2.25.2022 – Town Meeting, Accessory On-Farm Businesses, and the Neonic Bill
It’s hard to believe that Town Meeting week is upon us already. It seems like we just started the Legislative Session yesterday and we are almost halfway through it. Perhaps, it’s the changing nature of the situation, hybrid and now mostly in-person, but the time has certainly flown.
Historically, one of my favorite activities on Town Meeting Day has been to visit each of the towns that I represent and do a short presentation with a question-and-answer period following. My district-mate and I would go to Westminster on Saturday, Rockingham on Monday night, and on Tuesday we would start early in Brookline, and then head up to Athens and Grafton, ending up in Windham where we would partake in the famed potluck lunch. True confession – along the line we would snack on yummy baked goods that were available in most towns!
Unfortunately, due to the uncertainty around Omicron, we won’t be doing our usual route, but I’m hoping we will be back to normal next year. I wish everyone a safe and civil Town Meeting Day and wish I could be there to visit with you. Please don’t hesitate to contact me if you have concerns, questions, or ideas. At this time, the best way to contact me is at firstname.lastname@example.org or at my home phone 802-874-4182.
This past week, we worked primarily on two bills. We are looking at Sections 16 and 17 of H.581, which is the Omnibus Rural Economic Development Bill that is technically not in our committee but relates to accessory on-farm businesses. We were the committee that originally worked on and passed the accessory on-farm business bill several years ago, so it made sense for us to clarify and potentially expand the ability for on-farm businesses to be more successful.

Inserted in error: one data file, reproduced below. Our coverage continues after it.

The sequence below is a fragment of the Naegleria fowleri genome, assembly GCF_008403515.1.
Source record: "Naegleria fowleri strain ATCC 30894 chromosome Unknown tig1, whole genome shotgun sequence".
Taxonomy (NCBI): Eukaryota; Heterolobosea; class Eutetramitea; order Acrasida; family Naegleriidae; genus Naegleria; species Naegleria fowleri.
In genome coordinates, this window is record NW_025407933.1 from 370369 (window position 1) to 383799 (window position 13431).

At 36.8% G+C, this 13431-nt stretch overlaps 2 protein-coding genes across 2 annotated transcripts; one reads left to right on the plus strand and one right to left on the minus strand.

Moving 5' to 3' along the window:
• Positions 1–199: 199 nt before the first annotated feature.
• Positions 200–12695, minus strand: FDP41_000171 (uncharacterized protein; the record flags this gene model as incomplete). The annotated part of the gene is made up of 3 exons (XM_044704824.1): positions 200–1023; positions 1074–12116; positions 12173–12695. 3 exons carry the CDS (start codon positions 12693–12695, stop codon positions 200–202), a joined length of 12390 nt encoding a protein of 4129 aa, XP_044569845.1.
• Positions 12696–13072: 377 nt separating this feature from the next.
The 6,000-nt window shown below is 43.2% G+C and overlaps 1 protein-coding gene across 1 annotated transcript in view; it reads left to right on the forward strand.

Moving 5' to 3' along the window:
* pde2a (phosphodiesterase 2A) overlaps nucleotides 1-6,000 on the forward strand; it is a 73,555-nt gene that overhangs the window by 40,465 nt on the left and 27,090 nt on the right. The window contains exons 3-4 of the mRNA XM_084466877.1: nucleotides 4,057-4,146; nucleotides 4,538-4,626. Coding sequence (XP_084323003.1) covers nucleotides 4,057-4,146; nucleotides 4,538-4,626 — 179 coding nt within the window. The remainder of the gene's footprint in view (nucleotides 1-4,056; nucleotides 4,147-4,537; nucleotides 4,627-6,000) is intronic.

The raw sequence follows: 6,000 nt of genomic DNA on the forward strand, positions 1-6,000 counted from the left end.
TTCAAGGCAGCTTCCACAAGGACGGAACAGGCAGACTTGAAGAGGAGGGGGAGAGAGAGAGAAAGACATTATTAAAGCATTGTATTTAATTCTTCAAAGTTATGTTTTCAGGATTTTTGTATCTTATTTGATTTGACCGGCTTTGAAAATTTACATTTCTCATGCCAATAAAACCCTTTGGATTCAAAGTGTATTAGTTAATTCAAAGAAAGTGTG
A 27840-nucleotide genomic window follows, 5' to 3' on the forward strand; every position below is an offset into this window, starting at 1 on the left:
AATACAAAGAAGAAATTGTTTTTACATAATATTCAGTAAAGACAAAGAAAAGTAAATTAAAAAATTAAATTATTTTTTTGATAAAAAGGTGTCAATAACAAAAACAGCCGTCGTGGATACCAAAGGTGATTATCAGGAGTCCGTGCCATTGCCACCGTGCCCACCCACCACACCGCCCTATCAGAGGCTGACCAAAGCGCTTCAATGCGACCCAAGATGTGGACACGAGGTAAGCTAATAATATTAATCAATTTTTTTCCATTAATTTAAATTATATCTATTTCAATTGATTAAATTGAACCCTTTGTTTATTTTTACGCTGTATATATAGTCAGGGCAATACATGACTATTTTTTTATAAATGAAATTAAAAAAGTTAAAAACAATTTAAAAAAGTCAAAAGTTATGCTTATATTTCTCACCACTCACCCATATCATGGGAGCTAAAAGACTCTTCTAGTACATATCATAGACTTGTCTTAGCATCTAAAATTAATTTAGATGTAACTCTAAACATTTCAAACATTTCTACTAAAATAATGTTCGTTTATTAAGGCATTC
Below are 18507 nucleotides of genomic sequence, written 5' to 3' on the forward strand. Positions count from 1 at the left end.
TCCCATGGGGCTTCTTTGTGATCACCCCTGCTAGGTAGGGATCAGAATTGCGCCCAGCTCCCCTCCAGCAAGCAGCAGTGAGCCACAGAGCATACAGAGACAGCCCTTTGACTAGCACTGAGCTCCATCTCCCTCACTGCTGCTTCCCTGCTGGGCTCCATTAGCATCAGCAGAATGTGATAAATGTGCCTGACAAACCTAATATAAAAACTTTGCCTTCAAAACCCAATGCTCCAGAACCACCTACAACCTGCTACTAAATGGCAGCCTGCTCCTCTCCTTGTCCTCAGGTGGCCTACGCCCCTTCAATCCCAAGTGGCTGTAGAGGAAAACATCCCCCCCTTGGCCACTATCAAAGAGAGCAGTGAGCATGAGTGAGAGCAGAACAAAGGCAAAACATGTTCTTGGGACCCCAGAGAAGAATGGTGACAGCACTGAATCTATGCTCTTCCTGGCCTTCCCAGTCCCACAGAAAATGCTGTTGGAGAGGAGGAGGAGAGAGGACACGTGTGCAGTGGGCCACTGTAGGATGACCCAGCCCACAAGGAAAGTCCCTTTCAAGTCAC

When we initially passed the bill, we wanted to set a floor for what farms could do to augment their income. We said that no municipal bylaw (zoning) could prohibit an accessory on-farm business as long as it is located on the same land as a farm. We allowed for the storage, preparation, processing, and sale of qualifying products, which are defined in the bill, provided that more than 50% of the total annual sales are from those qualifying products that are produced on the farm at which the business is located. If those conditions are met, a farm could develop the business without having to get an Act 250 permit. This also gave the farmer an opportunity to bring in more raw materials from other farms for their operation as long as more than 50% came from their own farm. Additionally, this allowed for the sharing of equipment by other farmers. While a farmer doesn’t need to get an Act 250 permit if all of the criteria are being met, they are subject to a site plan review by the municipality and the usual performance standards such as traffic concerns, noise, parking, lighting, screening, etc., if it is deemed necessary.
Both Rural Economic Development Working Group (REDWG) bills, H.581 and H.566 were developed after extensive work, including summer and fall field trips and Zoom presentations. The two sections regarding accessory on-farm businesses in H.581 were included based on the feedback received by the REDWG. Their suggestions include adding municipal and regional plans to the documents that can’t prohibit accessory on-farm businesses. It also specifies that “the total area of improvements associated with the accessory on-farm business does not exceed one acre.” There are some additional placeholder provisions that we are researching to see if they are necessary. We will continue work on these sections of H.581 after Town Meeting week.